Steve Braunias advertises his presence at the Kokomai creative festival in Masterton.
Masterton! You don’t hear a lot about Masterton, but it’s got a river, the town centre is about to enjoy a $3.6million revamp, and there’s a fluoride-free drinking water tap in Manuka St. It’s a go-ahead place, the bustling pride of the arid Wairarapa, and a clear signal of its vibrancy and good intent is its week-long Kokomai creative festival, which begins today.
The nine-day programme has music, theatre, dance and art. It also has literature. Events are set down this weekend at the Aratoi Wairarapa Museum of Art and History, including sessions with popular novelist Nicky Pellegrino, political memoirist Marilyn Waring, and YA novelist Whiti Hereaka, who shares the stage with the legendary Georgina Beyer. A writing workshop with the celebrated fiction writer Pip Adam is sold out – and tickets are selling fast, very fast indeed, for the session I share on Sunday morning with the ubiquitous Paula Morris.
Paula Morris! There’s not a literary murmur in New Zealand without her breath in it, sort of thing. She convenes the Master in Creative Writing Programme at the University of Auckland, is a trustee of the Mātātuhi Foundation and the Māori Literature Trust, chairs the Ockham New Zealand Books Awards sub-committee of the governing body, the New Zealand Book Awards Trust, is founder of the Academy of New Zealand Literature, and undoubtedly has something to do with that new quango of literary busybodies, the New Zealand Coalition of Books.
But these are only the official versions of Paula Morris. The real and essential Paula Morris is a writer, the author of novels, short stories, and essays. She knows these forms from the inside as one of New Zealand’s best practitioners and she also knows these forms from the outside as one of New Zealand’s most perceptive critics. Both these sides will inform her contribution to our Kokomai session on Sunday: the subject is the short story.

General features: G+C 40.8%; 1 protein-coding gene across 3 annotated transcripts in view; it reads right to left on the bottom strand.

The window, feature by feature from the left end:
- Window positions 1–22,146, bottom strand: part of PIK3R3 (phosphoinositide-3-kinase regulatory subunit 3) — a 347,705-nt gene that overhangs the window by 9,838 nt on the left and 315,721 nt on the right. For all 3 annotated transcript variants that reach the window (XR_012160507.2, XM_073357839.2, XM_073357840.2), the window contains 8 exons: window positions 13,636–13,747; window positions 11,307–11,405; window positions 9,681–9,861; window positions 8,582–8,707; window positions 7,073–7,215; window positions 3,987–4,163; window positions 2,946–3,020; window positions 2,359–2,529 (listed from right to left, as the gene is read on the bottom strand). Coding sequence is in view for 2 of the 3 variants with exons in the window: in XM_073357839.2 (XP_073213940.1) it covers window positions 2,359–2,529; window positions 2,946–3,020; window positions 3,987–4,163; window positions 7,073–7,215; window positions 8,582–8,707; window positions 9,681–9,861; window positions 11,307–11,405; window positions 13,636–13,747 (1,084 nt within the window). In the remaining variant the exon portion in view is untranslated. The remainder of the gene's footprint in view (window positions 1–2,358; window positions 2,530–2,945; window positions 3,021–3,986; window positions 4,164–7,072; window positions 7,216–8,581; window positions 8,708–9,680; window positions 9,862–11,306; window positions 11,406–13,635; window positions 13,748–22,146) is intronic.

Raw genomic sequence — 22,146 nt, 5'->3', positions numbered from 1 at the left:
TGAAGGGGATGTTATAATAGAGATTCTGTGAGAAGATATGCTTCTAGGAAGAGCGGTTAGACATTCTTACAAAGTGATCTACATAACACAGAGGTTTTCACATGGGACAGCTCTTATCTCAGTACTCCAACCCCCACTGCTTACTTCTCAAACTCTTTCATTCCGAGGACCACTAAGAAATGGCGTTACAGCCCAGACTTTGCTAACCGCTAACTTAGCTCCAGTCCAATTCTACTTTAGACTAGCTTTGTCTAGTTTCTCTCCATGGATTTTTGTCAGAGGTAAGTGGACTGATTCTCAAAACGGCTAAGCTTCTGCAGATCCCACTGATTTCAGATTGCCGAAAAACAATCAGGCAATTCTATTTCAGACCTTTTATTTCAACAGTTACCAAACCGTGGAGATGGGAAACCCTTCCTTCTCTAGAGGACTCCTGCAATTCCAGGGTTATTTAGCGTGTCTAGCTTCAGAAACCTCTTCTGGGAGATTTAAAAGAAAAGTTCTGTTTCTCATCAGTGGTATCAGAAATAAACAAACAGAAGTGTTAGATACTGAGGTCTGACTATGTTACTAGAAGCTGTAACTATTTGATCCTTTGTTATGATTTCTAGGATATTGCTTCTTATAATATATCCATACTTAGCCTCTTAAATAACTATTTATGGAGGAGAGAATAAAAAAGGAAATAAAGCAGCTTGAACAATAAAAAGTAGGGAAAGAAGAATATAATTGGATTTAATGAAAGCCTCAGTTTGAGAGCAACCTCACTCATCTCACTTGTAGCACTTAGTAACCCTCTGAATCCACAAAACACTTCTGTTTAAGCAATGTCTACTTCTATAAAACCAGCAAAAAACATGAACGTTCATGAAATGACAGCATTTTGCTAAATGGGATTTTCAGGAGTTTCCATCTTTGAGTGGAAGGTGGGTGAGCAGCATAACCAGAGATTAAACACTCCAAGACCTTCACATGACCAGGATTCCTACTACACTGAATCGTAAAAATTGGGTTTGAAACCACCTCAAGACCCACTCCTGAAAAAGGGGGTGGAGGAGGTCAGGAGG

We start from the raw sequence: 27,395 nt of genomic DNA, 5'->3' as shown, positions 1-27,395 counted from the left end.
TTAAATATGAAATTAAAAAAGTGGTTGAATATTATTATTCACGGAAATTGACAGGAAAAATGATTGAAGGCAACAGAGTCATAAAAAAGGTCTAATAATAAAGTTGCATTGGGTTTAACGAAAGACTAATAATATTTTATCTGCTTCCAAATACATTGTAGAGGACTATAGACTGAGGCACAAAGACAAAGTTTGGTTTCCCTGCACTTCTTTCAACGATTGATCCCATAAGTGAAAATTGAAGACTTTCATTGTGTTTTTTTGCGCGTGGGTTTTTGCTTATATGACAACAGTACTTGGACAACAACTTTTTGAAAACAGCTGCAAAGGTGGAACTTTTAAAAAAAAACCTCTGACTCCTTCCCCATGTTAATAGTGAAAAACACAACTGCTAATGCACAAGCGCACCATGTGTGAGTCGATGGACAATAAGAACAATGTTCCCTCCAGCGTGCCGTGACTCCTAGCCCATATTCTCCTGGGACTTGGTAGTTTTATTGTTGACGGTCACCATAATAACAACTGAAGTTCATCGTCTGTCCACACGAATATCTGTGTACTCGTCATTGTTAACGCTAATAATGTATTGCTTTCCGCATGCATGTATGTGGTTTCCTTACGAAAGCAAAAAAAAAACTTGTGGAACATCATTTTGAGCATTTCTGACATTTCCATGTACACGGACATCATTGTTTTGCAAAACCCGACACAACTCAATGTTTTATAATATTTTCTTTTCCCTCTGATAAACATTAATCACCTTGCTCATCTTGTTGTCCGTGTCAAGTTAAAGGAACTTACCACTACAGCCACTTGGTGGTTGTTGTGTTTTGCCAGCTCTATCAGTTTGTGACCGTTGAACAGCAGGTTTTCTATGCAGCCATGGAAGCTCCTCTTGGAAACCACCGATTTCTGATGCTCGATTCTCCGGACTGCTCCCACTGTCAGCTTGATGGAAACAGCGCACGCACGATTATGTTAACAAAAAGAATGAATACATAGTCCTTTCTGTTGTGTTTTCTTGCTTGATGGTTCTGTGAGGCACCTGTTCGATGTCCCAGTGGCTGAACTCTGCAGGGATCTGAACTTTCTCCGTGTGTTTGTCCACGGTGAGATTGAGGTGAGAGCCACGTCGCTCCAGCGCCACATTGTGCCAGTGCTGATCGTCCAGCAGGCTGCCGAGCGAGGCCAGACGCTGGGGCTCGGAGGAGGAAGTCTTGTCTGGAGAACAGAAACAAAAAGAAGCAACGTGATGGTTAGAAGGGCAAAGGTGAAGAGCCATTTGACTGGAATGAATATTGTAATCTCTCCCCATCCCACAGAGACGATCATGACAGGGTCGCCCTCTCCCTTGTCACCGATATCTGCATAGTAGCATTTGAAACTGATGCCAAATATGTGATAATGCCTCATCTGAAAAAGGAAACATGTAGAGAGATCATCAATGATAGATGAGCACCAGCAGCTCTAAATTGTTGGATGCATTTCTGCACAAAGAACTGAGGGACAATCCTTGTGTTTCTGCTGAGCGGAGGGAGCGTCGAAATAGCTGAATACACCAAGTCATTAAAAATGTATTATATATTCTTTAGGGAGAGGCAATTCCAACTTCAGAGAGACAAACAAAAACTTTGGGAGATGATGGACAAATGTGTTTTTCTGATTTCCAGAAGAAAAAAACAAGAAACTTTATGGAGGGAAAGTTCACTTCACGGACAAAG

The short story! It’s become the thing I probably love best as literary editor of the ReadingRoom books section at Newsroom. A new story is published every Saturday and the authors include established authors such as Owen Marshall and Elizabeth Smither, and younger writers such as Melanie Harding-Shaw, Jackson Payne, Elizabeth Morton, Frankie McMillan, Eileen Merriman and others.
From the outset, the object was to bring the short story back into the mainstream media. One of the great pleasures of the Listener magazine in times past was its weekly publication of short stories; it’s where Janet Frame was first published, where Frank Sargeson and Owen Marshall and Patricia Grace were published, where the most shocking short story in New Zealand letters was published – “Jewel’s Darl”, by Anne Kennedy, who created the character of a cross-dresser. The stories at Newsroom are an attempt to follow this honourable tradition.
Now and then I get in touch with writers, and ask if they have anything to submit; it led to publishing “Black Monk” by Charlotte Grimshaw, which has become the most-read story yet published at Newsroom. It’s led also to “Your Garbage”, a story by Rhydian Thomas; I’ve yet to publish it, but I can’t wait – it’s so fresh, so unlike the conventional short story in New Zealand.
Mostly, though, I sit back and wait for stories to arrive. I accept about 30 or 40 per cent. I don’t know what I’m looking for and I don’t have anything against genre – gee I’d like a good spy story, a good horror story, a good romance story. Do such things exist in New Zealand writing?
Does sex exist in New Zealand writing? I picked up a second-hand copy the other day of In Between the Sheets, a 1979 collection of stories by Ian McEwan. The cover is of a woman lying naked in bed. The opening story is called “Pornography”. He writes, “Suddenly she lifted herself clear of him and, with a far-away smile, urinated on his head and chest.” He likes it. But pretty much the only time any kind of sex happens in the stories I’ve received is in references to that dark New Zealand pastime of criminal sexual abuse.
Keeping it real, I suppose. Marion McLeod and Bill Manhire, in the introduction to their seminal collection Some Other Country: New Zealand’s best short stories (1984), talk about “the predominant tradition of social realism”. Why does that impulse still rule so much of New Zealand fiction? I might just ask Paula Morris, on Sunday, in Masterton.